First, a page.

Today, on the 10th Anniversary of the Apology to the Stolen Generation and their Descendants, SAHMRI will launch its inaugural Reconciliation Action Plan (RAP) for February 2018 – February 2020, which has received endorsement from Reconciliation Australia.
What is a RAP, and why is it important to SAHMRI?
RAPs are practical plans of action to help advance reconciliation between Aboriginal and Torres Strait Islander people and other Australians in workplaces and beyond, and they help build understanding, promote meaningful engagement, increase equality, create sustainable employment opportunities and other positive outcomes in these environments.
Since its inception, one of SAHMRI’s priorities has been to incorporate Aboriginal health research across all of its research and as a key platform of SAHMRI business – Aboriginal health is something that is at the heart of everything the team at SAHMRI does.
As a new and developing health and medical research institute, SAHMRI has the opportunity to develop a platform for Reconciliation that can have a far-reaching impact on staff, research projects and in turn the Aboriginal and Torres Strait Islander community and broader community.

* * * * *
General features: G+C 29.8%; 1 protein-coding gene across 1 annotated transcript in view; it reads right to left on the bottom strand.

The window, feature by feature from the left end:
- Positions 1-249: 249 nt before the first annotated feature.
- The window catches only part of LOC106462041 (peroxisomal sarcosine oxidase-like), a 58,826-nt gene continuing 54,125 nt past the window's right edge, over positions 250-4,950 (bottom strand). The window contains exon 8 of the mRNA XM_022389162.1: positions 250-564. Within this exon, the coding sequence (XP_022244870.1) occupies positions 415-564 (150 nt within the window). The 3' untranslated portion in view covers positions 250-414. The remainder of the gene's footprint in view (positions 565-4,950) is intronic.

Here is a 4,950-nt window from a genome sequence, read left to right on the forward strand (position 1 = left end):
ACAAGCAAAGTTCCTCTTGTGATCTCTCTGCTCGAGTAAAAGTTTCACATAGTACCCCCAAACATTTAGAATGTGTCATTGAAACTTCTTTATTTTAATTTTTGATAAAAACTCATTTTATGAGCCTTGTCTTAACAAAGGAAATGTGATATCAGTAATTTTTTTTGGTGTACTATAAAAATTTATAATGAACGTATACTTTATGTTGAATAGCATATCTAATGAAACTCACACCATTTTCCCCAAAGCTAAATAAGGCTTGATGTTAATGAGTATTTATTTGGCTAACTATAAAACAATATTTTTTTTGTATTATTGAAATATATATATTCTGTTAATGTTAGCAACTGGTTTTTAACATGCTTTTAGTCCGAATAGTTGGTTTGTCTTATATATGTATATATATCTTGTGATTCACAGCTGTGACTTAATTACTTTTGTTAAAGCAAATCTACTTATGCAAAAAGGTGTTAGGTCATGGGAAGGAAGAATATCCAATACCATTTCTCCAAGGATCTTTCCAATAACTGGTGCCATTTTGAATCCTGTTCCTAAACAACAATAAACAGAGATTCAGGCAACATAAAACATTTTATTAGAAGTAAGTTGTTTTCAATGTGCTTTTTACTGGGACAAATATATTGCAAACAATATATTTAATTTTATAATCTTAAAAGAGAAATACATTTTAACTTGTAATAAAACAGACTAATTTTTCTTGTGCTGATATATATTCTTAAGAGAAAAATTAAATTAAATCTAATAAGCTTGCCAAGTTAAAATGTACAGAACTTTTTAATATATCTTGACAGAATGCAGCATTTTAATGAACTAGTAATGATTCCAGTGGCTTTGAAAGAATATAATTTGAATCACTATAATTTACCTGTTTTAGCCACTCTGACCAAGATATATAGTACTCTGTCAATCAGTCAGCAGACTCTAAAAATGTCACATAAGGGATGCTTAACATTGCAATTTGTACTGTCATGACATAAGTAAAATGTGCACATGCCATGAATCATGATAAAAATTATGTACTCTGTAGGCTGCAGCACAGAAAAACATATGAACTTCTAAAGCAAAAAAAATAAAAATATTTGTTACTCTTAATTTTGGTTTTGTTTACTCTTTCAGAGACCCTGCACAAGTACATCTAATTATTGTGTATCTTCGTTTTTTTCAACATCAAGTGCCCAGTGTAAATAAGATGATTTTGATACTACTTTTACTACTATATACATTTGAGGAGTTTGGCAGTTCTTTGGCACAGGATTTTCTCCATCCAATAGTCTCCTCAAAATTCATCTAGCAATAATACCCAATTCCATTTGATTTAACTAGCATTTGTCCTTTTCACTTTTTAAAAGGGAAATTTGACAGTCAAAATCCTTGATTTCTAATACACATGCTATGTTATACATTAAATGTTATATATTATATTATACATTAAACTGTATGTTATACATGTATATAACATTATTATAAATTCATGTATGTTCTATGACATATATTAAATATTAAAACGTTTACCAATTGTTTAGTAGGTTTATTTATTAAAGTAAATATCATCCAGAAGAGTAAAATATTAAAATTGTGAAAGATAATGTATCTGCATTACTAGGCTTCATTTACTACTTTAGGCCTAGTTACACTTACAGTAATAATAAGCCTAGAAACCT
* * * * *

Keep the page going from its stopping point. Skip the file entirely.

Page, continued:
A RAP will influence the work of the Institute, as well as the interactions and potential outcomes of key research partners both here in South Australia and across Australia.
A landmark occasion
SAHMRI’s Executive Director and RAP Committee Co-Chair, Professor Steve Wesselingh, said that the development of SAHMRI’s inaugural RAP provides guidance and strong pathways to embed Aboriginal communities into all aspects of the organisation’s work.
“Our Aboriginal health theme has led the way in many aspects of our work, including strong community engagement and it is now time to learn from and enhance these relationships across all the ground-breaking research occurring within SAHMRI,” Professor Wesselingh said.
Professor Alex Brown, SAHMRI’s Wardliparingga Aboriginal Research Unit Theme Leader and SAHMRI RAP Committee Co-Chair, added that the launch of the RAP is a milestone in SAHMRI’s history.
“Through our adoption of a RAP, SAHMRI is committing itself to conducting research that is appropriate and meets the needs of the Aboriginal and Torres Strait Islander community, provides an environment that fosters Aboriginal and Torres Strait Islander researchers, and supports the next generation of Aboriginal and Torres Strait Islander researchers,” Professor Brown said.
“While SAHMRI is at the beginning of its journey, we recognise that Reconciliation provides the foundation for improving the health outcomes and wellbeing of Aboriginal and Torres Strait Islander people.”